A sperm test (semen analysis) is usually advised if a couple is having difficulty becoming pregnant (conceiving). The aim is to see if the semen and sperm made by the male partner are normal or not. A semen analysis will also be requested following a vasectomy, as it is the only way a man can be completely certain that he is sterile after this procedure.
Note: the information below is a general guide only. The arrangements and the way tests are performed, may vary between different hospitals. Always follow the instructions given by your doctor or local hospital.
How do I produce a specimen?
You will be given a specimen pot. Produce semen by masturbation into the pot. Do not use semen from a condom. Your doctor may ask you not to have sex for a certain amount of time before you produce the sample. Usually this means you should not have had sex for at least 48 hours beforehand. The length of time you are asked to abstain from having sex may vary - your hospital should give you information on this. However, no more than seven days should have gone by since last having sex. Ideally, you should deliver the sample to the laboratory within one hour of production. Usually the laboratory will want to know in advance of when you are going to arrive. The pot which contains the sample should not be left out in the cold but should be kept warm - for example, in a jacket pocket. If you live more than half an hour or so away from the laboratory, your clinic may be able to offer you a suitable private room where you can produce your sample.
What is a normal result?
The amount of semen is measured. There is usually between 1.5-4 mls. The sample is then looked at with a microscope in order to:
- Count the number of sperm.
- Look at the shape of sperm.
- Determine the percentage that are actively moving (motile).
The results can help detect whether there are any problems with the sperm likely to cause difficulties for a couple trying to get pregnant (infertility). Home testing kits are available but they only measure the number of sperm present. They do not measure any of the other factors and can miss common causes of male infertility.
The results of the test generally fall into one of three categories:
- Definitely abnormal. This may mean that:
- There are very few sperm (oligospermia) or no sperm (azoospermia).
- The shape and size of sperm (this is referred to as sperm 'morphology') are not normal (teratozoospermia).
- Very few of the sperm are moving normally (asthenozoospermia).
- It is not unusual for an abnormal result to be due to a combination of the above.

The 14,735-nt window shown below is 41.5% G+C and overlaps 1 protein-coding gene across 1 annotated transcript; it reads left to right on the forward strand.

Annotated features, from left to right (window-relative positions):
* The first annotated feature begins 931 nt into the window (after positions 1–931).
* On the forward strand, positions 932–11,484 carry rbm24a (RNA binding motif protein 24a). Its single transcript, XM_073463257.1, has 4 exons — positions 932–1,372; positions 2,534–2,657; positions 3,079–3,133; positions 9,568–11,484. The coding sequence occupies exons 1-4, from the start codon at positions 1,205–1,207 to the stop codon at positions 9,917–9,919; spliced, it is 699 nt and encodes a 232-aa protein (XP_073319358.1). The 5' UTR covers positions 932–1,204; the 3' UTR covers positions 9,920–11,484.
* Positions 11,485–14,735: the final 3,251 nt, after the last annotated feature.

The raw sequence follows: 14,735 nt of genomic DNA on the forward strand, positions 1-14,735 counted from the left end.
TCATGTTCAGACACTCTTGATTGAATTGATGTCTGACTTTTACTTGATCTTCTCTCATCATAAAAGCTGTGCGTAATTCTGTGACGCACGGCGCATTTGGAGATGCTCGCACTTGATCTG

- Somewhere 'in between'. The more normal sperm there are and the higher the percentage that are actively moving, the greater the chance of fertility.
If the test results show that the specimen was not normal, you may be asked to repeat the process. This is because sperm production can vary due to a number of different factors. If a semen analysis does need to be repeated, it is usual to wait for three months. This is because it takes three months for a new cycle of sperm to be made.
Sometimes, if the sperm count is only mildly abnormal, some of the following factors may be worth considering:
- Was the sample ideal? See above on how to produce an ideal sample. It may be worth repeating to check this. Was it taken to the laboratory in time? Was it kept warm? Cooling the sample or a delay in getting it to the laboratory can alter the number of active sperm and give a false result.
- High temperature of testicles (testes). Sperm are made in the testes, which are in the scrotum. This is the body's way of keeping the testes slightly cooler than the rest of the body, which is best for making sperm. It is often advised for men who have a low sperm count to wear loose-fitting underpants and trousers and to avoid very hot baths, saunas, etc. This aims to keep your testes slightly cooler than the rest of your body, which is thought to be good for sperm production. It is not clear whether these measures improve a man's fertility.
- Smoking can affect the sperm count. If you smoke, you should stop completely for optimum sperm production.
- Alcohol. More than fourteen units per week (equivalent to about seven pints of normal-strength beer or fourteen small glasses of wine) may interfere with optimum fertility.
- Obesity. Men who have a body mass index (BMI) of 30 or more are likely to have reduced fertility. Losing weight may help.
- Medicines and drugs. Most do not interfere with sperm production but some may do. These include: sulfasalazine, nitrofurantoin, tetracyclines, cimetidine, colchicine, allopurinol, some chemotherapy medicines, cannabis, cocaine and anabolic steroids. If you have a low sperm count, tell a doctor if you take any medicines or drugs regularly.
Dr Rachel Hoad-Robson
Dr Jacqueline Payne
Dr Laurence Knott